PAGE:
Losing Sight of a Moral Imperative
Letter to the Editor, The Wall Street Journal, May 6, 2012
L. Gordon Crovitz's account of the German state of Bavaria's decision to make Adolf Hitler's "Mein Kampf" available is a meditation on the unintended consequences of even the most well-intentioned censorship (Information Age: "The Battle Over 'Mein Kampf'," April 30).
However, in depicting the Holocaust as the result of a lone-wolf totalitarian's ravings, Mr. Crovitz fails to take into account the ethical blindness of a people. Hitler could not have initiated his near-genocide of the Jews without the complicity of ordinary Germans. Sadly, the culture that had nurtured Immanuel Kant lost sight of the great philosopher's categorical moral imperative: to treat human beings as ends in themselves.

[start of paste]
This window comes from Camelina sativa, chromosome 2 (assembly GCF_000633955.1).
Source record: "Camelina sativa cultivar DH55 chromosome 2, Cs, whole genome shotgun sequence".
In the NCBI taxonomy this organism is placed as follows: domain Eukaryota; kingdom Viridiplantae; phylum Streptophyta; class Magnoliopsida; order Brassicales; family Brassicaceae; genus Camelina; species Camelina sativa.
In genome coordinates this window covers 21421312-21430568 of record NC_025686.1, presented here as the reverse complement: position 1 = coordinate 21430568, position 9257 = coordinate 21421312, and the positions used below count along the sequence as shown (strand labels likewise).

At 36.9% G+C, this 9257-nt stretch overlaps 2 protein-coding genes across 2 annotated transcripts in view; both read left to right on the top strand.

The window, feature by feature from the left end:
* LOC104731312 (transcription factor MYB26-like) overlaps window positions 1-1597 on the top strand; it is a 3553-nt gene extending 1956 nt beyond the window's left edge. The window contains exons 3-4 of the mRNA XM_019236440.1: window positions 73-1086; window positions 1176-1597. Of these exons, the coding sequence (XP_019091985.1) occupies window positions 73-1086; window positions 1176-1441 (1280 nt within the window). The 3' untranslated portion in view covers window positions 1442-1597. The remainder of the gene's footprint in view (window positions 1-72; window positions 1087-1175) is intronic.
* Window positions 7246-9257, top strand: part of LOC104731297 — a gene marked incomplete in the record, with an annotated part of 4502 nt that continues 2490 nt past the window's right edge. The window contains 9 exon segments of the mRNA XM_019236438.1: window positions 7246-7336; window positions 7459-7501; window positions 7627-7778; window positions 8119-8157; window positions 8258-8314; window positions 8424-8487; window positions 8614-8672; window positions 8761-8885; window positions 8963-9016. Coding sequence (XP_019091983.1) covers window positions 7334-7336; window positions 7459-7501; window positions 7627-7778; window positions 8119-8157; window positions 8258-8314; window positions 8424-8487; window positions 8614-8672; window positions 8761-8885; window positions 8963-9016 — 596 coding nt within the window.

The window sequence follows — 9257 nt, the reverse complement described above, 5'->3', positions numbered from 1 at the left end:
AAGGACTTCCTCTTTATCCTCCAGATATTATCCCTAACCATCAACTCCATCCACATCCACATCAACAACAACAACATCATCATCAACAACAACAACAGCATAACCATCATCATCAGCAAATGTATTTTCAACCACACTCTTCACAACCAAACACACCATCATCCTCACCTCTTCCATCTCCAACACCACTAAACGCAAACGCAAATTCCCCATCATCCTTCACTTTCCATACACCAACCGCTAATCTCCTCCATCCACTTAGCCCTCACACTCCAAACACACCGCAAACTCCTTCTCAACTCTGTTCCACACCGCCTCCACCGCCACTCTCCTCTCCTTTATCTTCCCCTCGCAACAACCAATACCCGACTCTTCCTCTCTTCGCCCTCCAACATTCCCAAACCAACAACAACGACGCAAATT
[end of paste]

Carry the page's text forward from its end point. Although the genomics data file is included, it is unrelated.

Writing in The Wall Street Journal some years back, Dorothy Rabinowitz noted how Germany's Axis partner, Italy, had actively thwarted Hitler's "final solution" by following the dictates of an innate humanity: "What there was in the character of the Italians that made their resistance to mass murder so implacable, so different from that of the Vichyite French, is a question we may ponder—and one for whose existence we can be grateful."
Chairman, Italic Institute of America